The second application deals with medical document using natural language processing (NLP). The use of electronic medical records (EMR) has been encouraged in a number of nations, however many healthcare professionals have found the procedure to be slow, onerous, and occasionally ineffective, which could lead to subpar patient care. The voluminous physical medical records and paperwork that are present in various hospitals and clinics is one of the main challenges. The adoption of electronic medical records has been impeded by a variety of formats, handwritten comments, and an abundance of incomplete or dispersed information, leading to inefficiencies in the system.

The third application of machine learning involves utilizing human genetics to forecast and identify causes of diseases. Next-generation sequencing (NGS) techniques and the proliferation of genetic data, which includes comprehensive databases of population-wide genetic information, have enabled researchers to explore how genetics may influence human health. Uncovering meaningful insights into the manifestation of complex diseases and how genetics may augment or diminish the likelihood of disease onset is now at the forefront of many scientific investigations. By comprehending these dynamics, preventative healthcare measures can be established. This approach could equip physicians with greater knowledge on how to customize a patient's care plan to minimize the risk of contracting complex diseases.

In conclusion, the integration of machine learning in healthcare has the potential to revolutionize the way healthcare is delivered to patients. The three major applications discussed in this article demonstrate the potential of machine learning in addressing some of the challenges faced by the healthcare industry, such as improving the accuracy and efficiency of medical imaging interpretation, automating the process of extracting information from medical records, and utilizing genetics to forecast and identify the causes of diseases. While there are still challenges to overcome in the implementation and feasibility of digital technologies in healthcare, the advancements in data technologies and machine learning hold promise for improving patient care and advancing medical research. As the field of machine learning continues to evolve, it is likely that we will see even more innovative applications of this technology in the healthcare industry in the future.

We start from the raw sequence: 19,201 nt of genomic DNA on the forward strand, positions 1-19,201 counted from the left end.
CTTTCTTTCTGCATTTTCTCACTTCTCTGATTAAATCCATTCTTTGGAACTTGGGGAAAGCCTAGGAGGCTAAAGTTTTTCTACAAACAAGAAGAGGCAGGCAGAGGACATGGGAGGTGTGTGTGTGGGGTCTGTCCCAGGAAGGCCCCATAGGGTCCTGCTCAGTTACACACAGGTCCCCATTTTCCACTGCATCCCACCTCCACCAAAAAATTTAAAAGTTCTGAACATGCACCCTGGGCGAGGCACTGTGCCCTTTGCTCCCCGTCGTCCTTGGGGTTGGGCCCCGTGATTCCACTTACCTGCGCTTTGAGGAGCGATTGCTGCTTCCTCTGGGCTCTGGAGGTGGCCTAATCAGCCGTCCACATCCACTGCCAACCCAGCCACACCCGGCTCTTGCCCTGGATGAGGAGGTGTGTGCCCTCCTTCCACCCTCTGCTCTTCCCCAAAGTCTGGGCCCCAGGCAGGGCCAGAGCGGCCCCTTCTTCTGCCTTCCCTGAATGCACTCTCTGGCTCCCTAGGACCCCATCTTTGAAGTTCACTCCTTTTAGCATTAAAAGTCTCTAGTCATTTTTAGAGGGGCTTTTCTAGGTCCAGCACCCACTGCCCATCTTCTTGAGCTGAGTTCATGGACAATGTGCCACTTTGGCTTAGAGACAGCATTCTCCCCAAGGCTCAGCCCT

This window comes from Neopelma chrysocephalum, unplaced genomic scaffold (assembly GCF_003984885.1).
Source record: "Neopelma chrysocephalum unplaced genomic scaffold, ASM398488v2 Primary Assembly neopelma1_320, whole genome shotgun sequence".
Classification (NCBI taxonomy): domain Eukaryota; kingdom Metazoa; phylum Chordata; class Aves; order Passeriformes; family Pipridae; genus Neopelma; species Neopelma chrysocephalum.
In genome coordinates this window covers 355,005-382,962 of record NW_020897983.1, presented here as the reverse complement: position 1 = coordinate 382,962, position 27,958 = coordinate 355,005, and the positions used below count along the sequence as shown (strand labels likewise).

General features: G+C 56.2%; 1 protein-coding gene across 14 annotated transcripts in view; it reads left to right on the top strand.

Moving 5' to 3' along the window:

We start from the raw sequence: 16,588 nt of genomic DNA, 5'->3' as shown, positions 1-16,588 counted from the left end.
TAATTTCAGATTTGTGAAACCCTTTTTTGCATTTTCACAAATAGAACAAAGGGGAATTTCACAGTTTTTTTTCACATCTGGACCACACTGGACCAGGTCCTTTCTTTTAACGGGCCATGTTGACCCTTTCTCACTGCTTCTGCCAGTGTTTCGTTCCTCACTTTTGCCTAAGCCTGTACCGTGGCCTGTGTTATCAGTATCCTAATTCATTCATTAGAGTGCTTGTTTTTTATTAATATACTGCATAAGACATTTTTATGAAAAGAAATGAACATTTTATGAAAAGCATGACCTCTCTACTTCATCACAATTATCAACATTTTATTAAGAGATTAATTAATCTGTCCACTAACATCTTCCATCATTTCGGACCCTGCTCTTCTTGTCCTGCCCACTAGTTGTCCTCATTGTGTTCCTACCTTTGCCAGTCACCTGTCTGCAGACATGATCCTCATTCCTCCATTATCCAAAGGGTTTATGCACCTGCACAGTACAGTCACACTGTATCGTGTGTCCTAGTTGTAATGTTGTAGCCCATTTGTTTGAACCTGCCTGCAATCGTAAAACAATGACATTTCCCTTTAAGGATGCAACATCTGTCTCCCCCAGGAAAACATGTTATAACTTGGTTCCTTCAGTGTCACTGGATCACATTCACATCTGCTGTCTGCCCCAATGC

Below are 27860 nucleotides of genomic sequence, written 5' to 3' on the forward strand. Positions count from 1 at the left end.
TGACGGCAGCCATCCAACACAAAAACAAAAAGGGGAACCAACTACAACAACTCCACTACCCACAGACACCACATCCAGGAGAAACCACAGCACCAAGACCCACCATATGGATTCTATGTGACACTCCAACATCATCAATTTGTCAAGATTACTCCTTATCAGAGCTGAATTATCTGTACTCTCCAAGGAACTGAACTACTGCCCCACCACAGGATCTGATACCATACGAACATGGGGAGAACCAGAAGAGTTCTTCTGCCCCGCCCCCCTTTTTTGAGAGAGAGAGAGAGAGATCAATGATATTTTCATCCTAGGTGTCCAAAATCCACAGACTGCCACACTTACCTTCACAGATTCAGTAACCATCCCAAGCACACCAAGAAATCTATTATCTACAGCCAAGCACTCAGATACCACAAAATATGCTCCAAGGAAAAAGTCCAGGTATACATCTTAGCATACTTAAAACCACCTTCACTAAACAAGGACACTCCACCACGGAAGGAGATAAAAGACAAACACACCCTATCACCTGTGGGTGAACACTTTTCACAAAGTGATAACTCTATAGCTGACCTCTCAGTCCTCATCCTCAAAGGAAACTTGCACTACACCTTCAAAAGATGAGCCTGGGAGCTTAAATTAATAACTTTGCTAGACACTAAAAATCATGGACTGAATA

1. H. Houssein, Z. Abohashima, M. Elhoseny, and W. M. J. E. S. w. A. Mohamed, "Machine learning in the quantum realm: The state-of-the-art, challenges, and future vision," p. 116512, 2022.
  2. Shailaja, K., Seetharamulu, B., & Jabbar, M. A. (2018, March). Machine learning in healthcare: A review. In 2018 Second international conference on electronics, communication and aerospace technology (ICECA) (pp. 910-914). IEEE.
  3. Li, W., Chai, Y., Khan, F., Jan, S. R. U., Verma, S., Menon, V. G., & Li, X. (2021). A comprehensive survey on machine learning-based big data analytics for IoT-enabled smart healthcare system. Mobile networks and applications, 26, 234-252.
  4. Chen, P. H. C., Liu, Y., & Peng, L. (2019). How to develop machine learning models for healthcare. Nature materials, 18(5), 410-414.